It is now Day 60 of the National Hockey League lockout and there seems to be no indications on the horizon to save 2012-13 NHL season. The NHL lockout is due to the expiration of the Collective Bargaining Agreement on September 15, 2012. According to a recent San Jose Mercury News report, no further meetings between the NHL and National Hockey League Players’ Association, to negotiate a new CBA, have been scheduled.
“No, we have not communicated today,” NHL deputy commissioner Bill Daly said on November 14, 2012. “No meetings scheduled, and no plans to meet.”
A CBA is contract between the employers, the NHL, and the employees, the NHLPA, that regulates salary, length of contracts, free agency, revenue sharing, etc between the two entities. The entire 2004-05 season was canceled due to the expiration of the prior CBA and the inability to negotiate a new one that both sides could agree upon.
The latest CBA expired on September 15, 2012 and as a result the NHL has locked out its players. The lockout has lead to the cancellation of all games through the end November, for a total of 327-games lost for forever.
The NHL also canceled the Winter Classic, which was originally scheduled for January 1, 2013. Canceling the Winter Classic could imply that the NHL is in it for the long haul and can survive an extended lockout, despite the loss of revenue and empty arenas.
“The NHL’s decision to cancel the 2013 Bridgestone NHL Winter Classic is unnecessary and unfortunate, as was the owners’ implementation of the lockout itself,” Don Fehr, National Hockey League Players’ Association Executive Director said in a recent release. “The fact that the season has not started is a result of a unilateral decision by the owners; the players have always been ready to play while continuing to negotiate in good faith. We look forward to the league’s return to the bargaining table, so that the parties can find a way to end the lockout at the earliest possible date, and get the game back on the ice for the fans.”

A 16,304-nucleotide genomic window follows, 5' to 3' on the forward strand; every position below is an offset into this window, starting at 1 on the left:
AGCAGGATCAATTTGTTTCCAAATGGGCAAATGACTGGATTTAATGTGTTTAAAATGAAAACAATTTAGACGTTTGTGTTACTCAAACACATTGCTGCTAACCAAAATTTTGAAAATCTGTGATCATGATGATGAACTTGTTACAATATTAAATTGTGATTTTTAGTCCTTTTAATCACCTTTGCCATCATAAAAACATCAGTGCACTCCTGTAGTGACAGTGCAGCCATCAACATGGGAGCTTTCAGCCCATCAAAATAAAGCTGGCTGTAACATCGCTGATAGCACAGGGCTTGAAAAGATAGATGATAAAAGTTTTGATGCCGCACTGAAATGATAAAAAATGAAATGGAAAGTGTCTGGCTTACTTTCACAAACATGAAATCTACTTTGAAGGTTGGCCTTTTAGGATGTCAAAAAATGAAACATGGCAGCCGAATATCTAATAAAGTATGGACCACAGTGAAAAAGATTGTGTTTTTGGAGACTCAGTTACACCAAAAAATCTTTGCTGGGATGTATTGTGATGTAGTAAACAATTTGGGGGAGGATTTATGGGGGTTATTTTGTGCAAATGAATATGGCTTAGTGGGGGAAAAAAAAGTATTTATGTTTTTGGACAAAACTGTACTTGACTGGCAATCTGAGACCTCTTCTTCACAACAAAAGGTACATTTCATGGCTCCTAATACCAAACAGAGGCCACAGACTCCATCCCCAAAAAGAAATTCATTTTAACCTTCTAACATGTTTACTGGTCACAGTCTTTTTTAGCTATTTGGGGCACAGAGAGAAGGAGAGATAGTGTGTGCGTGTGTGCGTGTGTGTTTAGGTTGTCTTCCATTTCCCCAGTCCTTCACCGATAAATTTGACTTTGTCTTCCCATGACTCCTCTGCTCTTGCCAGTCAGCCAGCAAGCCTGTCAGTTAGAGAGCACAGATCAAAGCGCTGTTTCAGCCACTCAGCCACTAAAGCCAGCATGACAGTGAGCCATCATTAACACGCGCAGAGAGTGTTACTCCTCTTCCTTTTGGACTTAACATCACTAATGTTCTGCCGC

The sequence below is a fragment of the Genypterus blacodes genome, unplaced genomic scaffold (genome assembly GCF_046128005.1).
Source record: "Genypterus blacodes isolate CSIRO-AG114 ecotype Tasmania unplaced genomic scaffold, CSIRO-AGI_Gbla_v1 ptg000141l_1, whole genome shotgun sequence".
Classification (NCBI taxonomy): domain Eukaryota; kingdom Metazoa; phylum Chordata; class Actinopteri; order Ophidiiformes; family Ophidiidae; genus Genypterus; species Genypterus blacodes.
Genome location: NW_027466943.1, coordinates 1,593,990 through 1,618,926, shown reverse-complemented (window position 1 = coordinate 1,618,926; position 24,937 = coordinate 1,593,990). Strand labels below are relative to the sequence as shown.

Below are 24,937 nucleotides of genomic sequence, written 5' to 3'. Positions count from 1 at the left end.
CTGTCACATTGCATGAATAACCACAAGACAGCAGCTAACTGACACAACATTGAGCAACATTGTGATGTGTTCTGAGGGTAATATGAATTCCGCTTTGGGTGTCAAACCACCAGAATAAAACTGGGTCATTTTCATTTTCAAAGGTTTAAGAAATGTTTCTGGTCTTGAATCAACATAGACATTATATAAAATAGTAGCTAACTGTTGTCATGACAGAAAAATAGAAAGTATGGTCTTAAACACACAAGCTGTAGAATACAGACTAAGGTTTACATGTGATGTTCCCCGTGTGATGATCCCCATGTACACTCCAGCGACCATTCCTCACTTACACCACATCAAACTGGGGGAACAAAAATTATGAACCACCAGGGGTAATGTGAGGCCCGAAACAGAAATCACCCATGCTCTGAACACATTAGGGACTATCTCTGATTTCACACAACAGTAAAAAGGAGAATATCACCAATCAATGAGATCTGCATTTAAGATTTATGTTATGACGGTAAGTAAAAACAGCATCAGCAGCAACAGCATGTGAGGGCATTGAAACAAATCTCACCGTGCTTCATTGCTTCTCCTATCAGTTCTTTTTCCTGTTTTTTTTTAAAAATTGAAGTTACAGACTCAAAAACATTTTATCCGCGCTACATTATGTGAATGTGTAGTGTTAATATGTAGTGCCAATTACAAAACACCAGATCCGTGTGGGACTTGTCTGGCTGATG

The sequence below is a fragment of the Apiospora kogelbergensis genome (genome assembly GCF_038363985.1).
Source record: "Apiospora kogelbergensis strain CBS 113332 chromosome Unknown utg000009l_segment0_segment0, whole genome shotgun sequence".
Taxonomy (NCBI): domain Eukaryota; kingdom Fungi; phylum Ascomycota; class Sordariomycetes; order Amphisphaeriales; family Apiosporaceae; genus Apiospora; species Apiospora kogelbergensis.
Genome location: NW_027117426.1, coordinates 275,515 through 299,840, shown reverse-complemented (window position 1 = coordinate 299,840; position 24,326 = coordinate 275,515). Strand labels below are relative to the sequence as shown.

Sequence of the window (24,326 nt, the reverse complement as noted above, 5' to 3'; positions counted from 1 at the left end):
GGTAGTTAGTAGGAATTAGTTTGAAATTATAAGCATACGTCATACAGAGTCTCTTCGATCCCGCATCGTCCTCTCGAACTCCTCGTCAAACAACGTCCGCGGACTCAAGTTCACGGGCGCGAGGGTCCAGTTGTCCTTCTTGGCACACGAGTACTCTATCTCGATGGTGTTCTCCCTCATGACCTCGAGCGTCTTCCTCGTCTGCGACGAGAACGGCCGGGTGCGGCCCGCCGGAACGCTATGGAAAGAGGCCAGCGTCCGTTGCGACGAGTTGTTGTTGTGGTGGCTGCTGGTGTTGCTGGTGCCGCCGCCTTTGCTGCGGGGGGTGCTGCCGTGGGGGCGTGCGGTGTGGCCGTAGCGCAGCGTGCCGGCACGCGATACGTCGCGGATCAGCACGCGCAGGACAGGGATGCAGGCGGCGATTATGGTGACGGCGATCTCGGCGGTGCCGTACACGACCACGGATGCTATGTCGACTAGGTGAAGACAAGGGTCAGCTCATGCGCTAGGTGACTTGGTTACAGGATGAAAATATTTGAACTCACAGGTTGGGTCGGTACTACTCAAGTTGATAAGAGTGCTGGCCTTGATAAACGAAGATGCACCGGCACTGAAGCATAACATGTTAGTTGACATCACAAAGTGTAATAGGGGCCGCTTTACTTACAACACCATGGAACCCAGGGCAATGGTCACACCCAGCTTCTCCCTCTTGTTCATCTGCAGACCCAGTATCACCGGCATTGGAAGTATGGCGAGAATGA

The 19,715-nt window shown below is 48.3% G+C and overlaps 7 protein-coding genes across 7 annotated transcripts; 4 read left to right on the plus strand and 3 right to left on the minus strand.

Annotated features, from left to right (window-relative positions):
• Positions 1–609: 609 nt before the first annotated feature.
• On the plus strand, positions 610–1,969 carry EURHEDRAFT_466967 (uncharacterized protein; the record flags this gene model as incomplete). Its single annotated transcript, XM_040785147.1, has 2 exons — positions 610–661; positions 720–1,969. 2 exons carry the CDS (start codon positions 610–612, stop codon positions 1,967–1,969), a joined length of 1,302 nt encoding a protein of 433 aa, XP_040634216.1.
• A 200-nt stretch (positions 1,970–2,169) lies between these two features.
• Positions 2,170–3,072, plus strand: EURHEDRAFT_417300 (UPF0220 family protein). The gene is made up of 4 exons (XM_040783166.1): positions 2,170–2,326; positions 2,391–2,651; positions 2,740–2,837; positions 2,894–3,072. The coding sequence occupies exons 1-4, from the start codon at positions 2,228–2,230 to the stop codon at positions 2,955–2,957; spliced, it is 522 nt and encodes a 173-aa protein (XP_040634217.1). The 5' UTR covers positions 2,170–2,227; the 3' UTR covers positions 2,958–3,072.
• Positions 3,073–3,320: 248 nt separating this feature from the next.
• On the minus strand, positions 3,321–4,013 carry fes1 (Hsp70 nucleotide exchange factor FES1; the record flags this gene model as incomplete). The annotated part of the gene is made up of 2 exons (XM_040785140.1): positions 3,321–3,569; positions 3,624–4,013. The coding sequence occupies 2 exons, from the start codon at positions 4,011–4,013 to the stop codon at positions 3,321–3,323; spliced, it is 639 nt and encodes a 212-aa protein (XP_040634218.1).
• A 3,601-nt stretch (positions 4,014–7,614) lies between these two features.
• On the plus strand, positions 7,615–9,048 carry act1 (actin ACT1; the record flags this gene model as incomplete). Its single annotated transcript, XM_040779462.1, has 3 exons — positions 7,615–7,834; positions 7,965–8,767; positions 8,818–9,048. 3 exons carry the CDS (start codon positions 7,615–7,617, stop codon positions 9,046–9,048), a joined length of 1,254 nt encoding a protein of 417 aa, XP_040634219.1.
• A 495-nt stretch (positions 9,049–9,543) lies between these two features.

Many owners can ride out this storm, even with loss of revenue from the lockout, but many players aren’t as fiscally fortunate. Due to the loss of a weekly paycheck many NHL players have jumped ship since the lockout became official and are earning some coin in other professional leagues until the NHL opens up for business.
The Kontinental Hockey League, a pro league with 26-teams from various eastern European nations, is now the hot spot for NHL players looking to play and get paid whilst they’re locked out from the NHL. 2012 NHL MVP Evgeni Malkin, Washington Capitals star Alex Ovechkin, Philadelphia Flyers goalie Ilya Bryzgalov and future hall of famer Jaromir Jagr are among the locked out NHL players currently in the KHL.
In 30 cities in North America NHL arenas sit empty and idle. My local team, the Phoenix Coyotes, were supposed to host the Carolina Hurricanes tonight at Jobing.com Arena in Glendale, Ariz. but that theater of hockey will be empty. Tonight’s contest is the 15th regular season game canceled because of the current lockout.
2011-12 was the best season for the Coyotes since their exodus from Winnipeg in 1996. They were Pacific Division champs and made their way to the Western Conference finals of the Stanley Cup playoffs. Both of the aforementioned achievements were franchise firsts and made the community forget about the perpetual drama of the club’s ownership issue.
Jobing.com Arena was packed during the playoffs and there was a feeling throughout the community that hockey was relevant and that the Coyotes had finally found a home, after years of having dreadful attendance.
But the achievements of the Coyotes and the good vibes from the community during last season are likely gone because the NHL and NHLPA can’t come to an agreement. It’s not a stretch to think that the fans the Coyotes won over last season won’t return because of the lockout.
People don’t like having their heart’s broken or watch billionaires argue with millionaires in these trying fiscal times. If that’s the case then the Coyotes will likely finish at the bottom, when it comes to attendance, even if they garner another Pacific Division crown.